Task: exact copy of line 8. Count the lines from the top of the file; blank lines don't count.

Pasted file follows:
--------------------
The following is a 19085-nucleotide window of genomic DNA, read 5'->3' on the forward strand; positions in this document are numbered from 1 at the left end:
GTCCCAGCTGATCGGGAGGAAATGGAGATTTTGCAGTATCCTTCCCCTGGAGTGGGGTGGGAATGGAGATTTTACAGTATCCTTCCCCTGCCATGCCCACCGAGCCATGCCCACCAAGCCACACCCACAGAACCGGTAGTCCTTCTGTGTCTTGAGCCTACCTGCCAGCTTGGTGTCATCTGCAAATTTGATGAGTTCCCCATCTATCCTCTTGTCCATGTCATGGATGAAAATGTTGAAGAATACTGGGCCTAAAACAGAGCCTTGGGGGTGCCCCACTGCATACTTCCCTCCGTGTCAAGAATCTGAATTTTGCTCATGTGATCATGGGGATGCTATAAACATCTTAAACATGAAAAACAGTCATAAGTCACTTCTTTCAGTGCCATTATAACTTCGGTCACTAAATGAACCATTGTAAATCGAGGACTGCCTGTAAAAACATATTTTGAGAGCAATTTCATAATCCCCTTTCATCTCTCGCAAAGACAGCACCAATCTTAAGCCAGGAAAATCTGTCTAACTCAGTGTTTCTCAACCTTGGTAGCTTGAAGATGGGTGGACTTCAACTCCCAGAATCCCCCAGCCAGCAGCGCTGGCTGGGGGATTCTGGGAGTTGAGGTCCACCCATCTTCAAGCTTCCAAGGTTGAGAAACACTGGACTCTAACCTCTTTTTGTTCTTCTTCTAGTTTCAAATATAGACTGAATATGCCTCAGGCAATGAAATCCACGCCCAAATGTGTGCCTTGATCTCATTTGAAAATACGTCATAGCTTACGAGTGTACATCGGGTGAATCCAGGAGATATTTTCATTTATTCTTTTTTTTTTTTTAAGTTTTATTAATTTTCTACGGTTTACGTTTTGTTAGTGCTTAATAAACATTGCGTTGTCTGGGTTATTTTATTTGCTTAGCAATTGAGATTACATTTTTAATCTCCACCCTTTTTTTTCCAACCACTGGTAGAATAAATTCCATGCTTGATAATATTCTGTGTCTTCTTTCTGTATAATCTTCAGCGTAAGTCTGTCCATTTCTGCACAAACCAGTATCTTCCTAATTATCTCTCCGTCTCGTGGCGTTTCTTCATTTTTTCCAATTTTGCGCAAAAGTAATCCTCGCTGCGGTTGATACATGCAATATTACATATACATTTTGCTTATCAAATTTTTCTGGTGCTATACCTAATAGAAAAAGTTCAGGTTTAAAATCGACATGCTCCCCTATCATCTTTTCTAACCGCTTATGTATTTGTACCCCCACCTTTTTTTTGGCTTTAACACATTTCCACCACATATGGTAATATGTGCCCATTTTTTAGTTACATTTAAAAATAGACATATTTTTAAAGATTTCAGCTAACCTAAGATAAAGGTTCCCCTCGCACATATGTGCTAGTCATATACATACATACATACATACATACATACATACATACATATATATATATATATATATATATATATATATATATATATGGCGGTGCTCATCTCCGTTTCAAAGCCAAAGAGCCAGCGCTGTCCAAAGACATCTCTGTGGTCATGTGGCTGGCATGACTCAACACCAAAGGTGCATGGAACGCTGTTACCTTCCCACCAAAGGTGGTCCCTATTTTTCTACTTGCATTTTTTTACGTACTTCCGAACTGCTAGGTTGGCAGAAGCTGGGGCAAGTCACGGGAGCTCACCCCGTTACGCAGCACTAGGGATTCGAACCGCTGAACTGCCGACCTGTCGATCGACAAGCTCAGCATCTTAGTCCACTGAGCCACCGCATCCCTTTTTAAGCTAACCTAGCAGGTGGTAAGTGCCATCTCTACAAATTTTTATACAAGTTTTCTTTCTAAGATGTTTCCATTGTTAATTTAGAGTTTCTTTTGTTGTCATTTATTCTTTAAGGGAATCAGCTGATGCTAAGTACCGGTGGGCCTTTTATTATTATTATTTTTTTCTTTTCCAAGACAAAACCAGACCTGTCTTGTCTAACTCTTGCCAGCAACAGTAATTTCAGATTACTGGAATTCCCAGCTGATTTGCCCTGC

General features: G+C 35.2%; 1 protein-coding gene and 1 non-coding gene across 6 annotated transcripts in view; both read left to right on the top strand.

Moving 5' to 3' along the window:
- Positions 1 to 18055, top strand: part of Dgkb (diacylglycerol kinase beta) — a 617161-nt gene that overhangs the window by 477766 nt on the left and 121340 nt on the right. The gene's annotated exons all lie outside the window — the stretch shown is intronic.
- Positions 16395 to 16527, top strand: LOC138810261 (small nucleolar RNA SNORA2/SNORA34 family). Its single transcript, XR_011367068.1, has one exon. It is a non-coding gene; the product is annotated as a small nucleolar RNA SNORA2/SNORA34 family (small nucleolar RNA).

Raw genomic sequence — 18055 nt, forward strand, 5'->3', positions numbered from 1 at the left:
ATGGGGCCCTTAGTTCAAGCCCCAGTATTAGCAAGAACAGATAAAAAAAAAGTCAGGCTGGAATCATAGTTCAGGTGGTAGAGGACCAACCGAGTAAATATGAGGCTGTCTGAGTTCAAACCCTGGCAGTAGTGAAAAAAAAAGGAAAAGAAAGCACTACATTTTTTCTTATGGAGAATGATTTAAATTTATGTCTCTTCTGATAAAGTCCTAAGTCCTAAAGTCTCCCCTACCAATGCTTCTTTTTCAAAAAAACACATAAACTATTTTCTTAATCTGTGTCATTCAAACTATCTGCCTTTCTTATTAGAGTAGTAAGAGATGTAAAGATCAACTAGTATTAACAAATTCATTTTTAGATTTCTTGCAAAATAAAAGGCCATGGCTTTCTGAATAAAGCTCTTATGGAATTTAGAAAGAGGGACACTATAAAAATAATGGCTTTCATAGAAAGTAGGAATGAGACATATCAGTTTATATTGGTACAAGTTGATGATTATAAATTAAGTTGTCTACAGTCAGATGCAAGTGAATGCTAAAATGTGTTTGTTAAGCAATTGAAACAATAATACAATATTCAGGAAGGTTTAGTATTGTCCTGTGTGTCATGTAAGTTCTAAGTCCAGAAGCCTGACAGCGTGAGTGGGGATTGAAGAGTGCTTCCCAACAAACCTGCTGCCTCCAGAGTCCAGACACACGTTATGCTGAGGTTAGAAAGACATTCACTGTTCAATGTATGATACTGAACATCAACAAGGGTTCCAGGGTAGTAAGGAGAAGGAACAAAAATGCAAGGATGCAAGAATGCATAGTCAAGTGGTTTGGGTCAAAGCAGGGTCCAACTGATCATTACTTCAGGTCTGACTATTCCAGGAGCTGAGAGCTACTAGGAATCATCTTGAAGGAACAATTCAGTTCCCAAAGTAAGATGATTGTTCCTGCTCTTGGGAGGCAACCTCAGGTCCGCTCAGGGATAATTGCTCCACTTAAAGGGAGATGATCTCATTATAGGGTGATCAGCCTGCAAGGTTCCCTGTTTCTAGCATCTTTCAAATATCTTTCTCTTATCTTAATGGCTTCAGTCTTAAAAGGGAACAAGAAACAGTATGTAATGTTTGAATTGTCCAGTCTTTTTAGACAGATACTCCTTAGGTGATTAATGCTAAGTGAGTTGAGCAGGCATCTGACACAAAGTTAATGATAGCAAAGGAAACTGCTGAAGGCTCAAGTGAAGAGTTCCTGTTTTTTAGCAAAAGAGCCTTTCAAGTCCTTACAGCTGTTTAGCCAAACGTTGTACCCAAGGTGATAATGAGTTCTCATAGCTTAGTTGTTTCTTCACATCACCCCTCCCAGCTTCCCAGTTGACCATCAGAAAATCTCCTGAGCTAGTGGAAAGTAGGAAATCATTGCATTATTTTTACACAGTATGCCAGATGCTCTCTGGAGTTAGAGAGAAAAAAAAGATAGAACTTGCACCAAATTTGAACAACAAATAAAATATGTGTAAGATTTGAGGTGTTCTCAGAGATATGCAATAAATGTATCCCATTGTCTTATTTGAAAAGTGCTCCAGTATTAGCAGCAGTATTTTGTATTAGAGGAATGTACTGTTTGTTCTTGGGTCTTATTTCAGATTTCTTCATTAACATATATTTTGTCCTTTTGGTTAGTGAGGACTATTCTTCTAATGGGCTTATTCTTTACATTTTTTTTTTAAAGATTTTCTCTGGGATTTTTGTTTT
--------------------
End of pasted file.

ATGGGGCCCTTAGTTCAAGCCCCAGTATTAGCAAGAACAGATAAAAAAAAAGTCAGGCTGGAATCATAGTTCAGGTGGTAGAGGACCAACCGAGTAAATATGAGGCTGTCTGAGTTCAAACCCTGGCAGTAGTGAAAAAAAAAGGAAAAGAAAGCACTACATTTTTTCTTATGGAGAATGATTTAAATTTATGTCTCTTCTGATAAAGTCCTAAGTCCTAAAGTCTCCCCTACCAATGCTTCTTTTTCAAAAAAACACATAAACTATTTTCTTAATCTGTGTCATTCAAACTATCTGCCTTTCTTATTAGAGTAGTAAGAGATGTAAAGATCAACTAGTATTAACAAATTCATTTTTAGATTTCTTGCAAAATAAAAGGCCATGGCTTTCTGAATAAAGCTCTTATGGAATTTAGAAAGAGGGACACTATAAAAATAATGGCTTTCATAGAAAGTAGGAATGAGACATATCAGTTTATATTGGTACAAGTTGATGATTATAAATTAAGTTGTCTACAGTCAGATGCAAGTGAATGCTAAAATGTGTTTGTTAAGCAATTGAAACAATAATACAATATTCAGGAAGGTTTAGTATTGTCCTGTGTGTCATGTAAGTTCTAAGTCCAGAAGCCTGACAGCGTGAGTGGGGATTGAAGAGTGCTTCCCAACAAACCTGCTGCCTCCAGAGTCCAGACACACGTTATGCTGAGGTTAGAAAGACATTCACTGTTCAATGTATGATACTGAACATCAACAAGGGTTCCAGGGTAGTAAGGAGAAGGAACAAAAATGCAAGGATGCAAGAATGCATAGTCAAGTGGTTTGGGTCAAAGCAGGGTCCAACTGATCATTACTTCAGGTCTGACTATTCCAGGAGCTGAGAGCTACTAGGAATCATCTTGAAGGAACAATTCAGTTCCCAAAGTAAGATGATTGTTCCTGCTCTTGGGAGGCAACCTCAGGTCCGCTCAGGGATAATTGCTCCACTTAAAGGGAGATGATCTCATTATAGGGTGATCAGCCTGCAAGGTTCCCTGTTTCTAGCATCTTTCAAATATCTTTCTCTTATCTTAATGGCTTCAGTCTTAAAAGGGAACAAGAAACAGTATGTAATGTTTGAATTGTCCAGTCTTTTTAGACAGATACTCCTTAGGTGATTAATGCTAAGTGAGTTGAGCAGGCATCTGACACAAAGTTAATGATAGCAAAGGAAACTGCTGAAGGCTCAAGTGAAGAGTTCCTGTTTTTTAGCAAAAGAGCCTTTCAAGTCCTTACAGCTGTTTAGCCAAACGTTGTACCCAAGGTGATAATGAGTTCTCATAGCTTAGTTGTTTCTTCACATCACCCCTCCCAGCTTCCCAGTTGACCATCAGAAAATCTCCTGAGCTAGTGGAAAGTAGGAAATCATTGCATTATTTTTACACAGTATGCCAGATGCTCTCTGGAGTTAGAGAGAAAAAAAAGATAGAACTTGCACCAAATTTGAACAACAAATAAAATATGTGTAAGATTTGAGGTGTTCTCAGAGATATGCAATAAATGTATCCCATTGTCTTATTTGAAAAGTGCTCCAGTATTAGCAGCAGTATTTTGTATTAGAGGAATGTACTGTTTGTTCTTGGGTCTTATTTCAGATTTCTTCATTAACATATATTTTGTCCTTTTGGTTAGTGAGGACTATTCTTCTAATGGGCTTATTCTTTACATTTTTTTTTTAAAGATTTTCTCTGGGATTTTTGTTTT